Traders work on the floor of the New York Stock Exchange.
Wall Street also braced for the busiest week of the earnings season. More than 170 companies are expected to have released their quarterly results by the end of the week, including tech giants Amazon and Facebook.
Hasbro, Halliburton and Alaska Air all posted quarterly results before the bell Monday. Hasbro earnings and sales fell short of estimates, but the stock traded 3 percent higher. Halliburton's quarterly profit matched analyst expectations, while its revenue missed. Alaska Air reported a stronger-than-expected profit but disappointing revenue.
Overall, this earnings season has been strong thus far. More than 82 percent of S&P 500 companies that have reported through Monday morning have topped earnings estimates, according to FactSet.
However, a lot of companies have seen their stocks fall after reporting during this season.
"Expectations have been built up so much in light of the tax cuts" that investors seem disappointed, said Kim Forrest, senior equity analyst at Fort Pitt Capital.
Elsewhere in corporate news, shares of Merck rose 2.4 percent after an upgrade from Goldman Sachs. Analysts at the investment bank said the Dow member's sales could boom because of Keytruda, a blockbuster drug used to treat lung cancer.
Caterpillar climbed 0.5 percent after Citi raised its rating on the Dow component, citing a construction rebound in China. Citi also points to positive estimate revisions and increased capital returns as reasons for the upgrade.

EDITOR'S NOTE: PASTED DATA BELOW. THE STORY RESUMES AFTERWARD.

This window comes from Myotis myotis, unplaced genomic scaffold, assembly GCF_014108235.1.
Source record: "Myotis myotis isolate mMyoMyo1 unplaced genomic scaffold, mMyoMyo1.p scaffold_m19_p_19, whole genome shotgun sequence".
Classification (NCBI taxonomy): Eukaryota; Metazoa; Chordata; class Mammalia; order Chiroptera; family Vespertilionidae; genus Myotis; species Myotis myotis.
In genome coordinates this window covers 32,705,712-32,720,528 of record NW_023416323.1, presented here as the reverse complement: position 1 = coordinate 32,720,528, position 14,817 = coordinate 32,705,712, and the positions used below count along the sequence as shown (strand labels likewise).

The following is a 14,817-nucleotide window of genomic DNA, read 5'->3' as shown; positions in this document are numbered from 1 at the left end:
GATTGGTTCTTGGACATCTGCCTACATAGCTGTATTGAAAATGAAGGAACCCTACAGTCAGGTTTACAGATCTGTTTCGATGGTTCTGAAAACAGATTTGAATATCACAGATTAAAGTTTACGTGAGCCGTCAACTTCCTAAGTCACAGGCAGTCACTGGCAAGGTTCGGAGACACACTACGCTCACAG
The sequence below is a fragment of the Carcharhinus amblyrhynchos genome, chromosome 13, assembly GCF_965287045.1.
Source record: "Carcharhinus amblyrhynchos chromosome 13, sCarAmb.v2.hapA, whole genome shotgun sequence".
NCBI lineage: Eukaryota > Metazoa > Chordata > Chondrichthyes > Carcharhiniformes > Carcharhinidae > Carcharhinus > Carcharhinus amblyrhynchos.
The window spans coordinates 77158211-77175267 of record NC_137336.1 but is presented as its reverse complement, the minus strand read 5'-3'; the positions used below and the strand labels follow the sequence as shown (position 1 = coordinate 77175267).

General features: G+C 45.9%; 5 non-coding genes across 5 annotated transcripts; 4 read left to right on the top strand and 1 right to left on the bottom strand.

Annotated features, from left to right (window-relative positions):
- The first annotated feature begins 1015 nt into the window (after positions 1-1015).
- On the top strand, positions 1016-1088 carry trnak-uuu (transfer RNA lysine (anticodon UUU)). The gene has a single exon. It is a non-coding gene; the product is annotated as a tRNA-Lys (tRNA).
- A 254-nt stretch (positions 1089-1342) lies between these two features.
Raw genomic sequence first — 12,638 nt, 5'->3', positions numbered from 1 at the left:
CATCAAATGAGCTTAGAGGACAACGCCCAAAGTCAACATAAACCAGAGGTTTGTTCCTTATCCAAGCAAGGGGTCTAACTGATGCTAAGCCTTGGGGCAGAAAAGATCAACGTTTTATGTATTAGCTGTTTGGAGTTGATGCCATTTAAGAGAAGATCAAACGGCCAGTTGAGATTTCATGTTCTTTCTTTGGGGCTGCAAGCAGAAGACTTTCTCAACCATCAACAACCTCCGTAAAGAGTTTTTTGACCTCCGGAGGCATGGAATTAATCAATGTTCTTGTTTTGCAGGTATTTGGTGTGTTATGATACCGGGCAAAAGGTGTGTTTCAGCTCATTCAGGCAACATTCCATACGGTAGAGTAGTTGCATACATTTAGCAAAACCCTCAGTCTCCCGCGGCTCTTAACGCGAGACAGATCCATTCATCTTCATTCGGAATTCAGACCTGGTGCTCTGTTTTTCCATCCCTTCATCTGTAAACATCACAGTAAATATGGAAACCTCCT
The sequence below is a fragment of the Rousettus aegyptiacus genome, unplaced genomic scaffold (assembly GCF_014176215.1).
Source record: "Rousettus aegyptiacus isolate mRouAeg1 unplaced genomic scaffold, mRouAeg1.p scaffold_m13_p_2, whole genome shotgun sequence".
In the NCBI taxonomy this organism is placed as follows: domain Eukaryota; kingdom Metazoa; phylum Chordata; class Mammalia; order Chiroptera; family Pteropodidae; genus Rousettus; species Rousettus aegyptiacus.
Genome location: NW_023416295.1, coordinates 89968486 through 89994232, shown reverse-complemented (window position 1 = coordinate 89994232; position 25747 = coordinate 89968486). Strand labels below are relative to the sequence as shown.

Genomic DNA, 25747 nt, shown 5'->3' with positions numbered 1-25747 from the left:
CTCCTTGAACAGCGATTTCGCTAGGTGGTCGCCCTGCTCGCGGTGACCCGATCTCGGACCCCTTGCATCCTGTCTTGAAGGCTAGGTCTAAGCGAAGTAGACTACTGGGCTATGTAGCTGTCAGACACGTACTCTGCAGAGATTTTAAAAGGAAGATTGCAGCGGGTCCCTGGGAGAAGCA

Meanwhile, Alcoa shares plummeted 13.5 percent after the U.S. government said it would not impose previously announced sanctions against Rusal until October.

cnbc.com

Dow posts 4-day losing streak as tech falls, rates rise

Fred Imbert, Alexandra Gibbs

Stocks fell on Monday as tech shares declined, while investors fretted over higher interest rates. Wall Street also zeroed in on the busiest week of the earnings season.
The Dow Jones industrial average closed 14.25 points lower at 24,448.69 — notching its first four-day losing streak since March — with Goldman Sachs as the worst-performing stock in the index.
The Nasdaq composite pulled back 0.3 percent to close at 7,128.60, its third straight decline, as Facebook, Amazon, Netflix and Alphabet all closed lower. The S&P 500 closed flat at 2,670.29 as a 0.4 percent decline in tech offset a 1.1 percent gain in telecommunications.